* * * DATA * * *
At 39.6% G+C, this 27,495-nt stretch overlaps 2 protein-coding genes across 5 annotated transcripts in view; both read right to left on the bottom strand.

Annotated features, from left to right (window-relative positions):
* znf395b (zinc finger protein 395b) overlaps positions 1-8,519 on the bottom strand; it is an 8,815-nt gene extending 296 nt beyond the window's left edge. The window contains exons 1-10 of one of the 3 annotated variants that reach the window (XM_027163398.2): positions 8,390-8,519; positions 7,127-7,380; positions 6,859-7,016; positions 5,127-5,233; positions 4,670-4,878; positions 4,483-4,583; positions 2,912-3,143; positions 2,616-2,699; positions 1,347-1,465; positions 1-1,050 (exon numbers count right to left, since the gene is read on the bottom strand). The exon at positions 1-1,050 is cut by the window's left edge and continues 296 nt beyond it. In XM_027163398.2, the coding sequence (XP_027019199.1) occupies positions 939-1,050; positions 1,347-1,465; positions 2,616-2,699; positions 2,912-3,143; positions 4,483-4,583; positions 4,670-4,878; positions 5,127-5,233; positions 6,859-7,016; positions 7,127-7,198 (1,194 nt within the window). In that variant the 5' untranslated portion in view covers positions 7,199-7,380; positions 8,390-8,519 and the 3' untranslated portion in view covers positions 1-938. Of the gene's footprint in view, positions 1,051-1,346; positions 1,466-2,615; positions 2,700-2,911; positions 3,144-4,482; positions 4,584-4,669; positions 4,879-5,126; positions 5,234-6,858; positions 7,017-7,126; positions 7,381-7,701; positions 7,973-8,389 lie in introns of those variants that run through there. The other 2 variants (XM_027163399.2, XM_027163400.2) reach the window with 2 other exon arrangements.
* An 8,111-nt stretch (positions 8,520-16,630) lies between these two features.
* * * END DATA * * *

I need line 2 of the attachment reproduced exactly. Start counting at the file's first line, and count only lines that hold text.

Annotated features, from left to right (window-relative positions):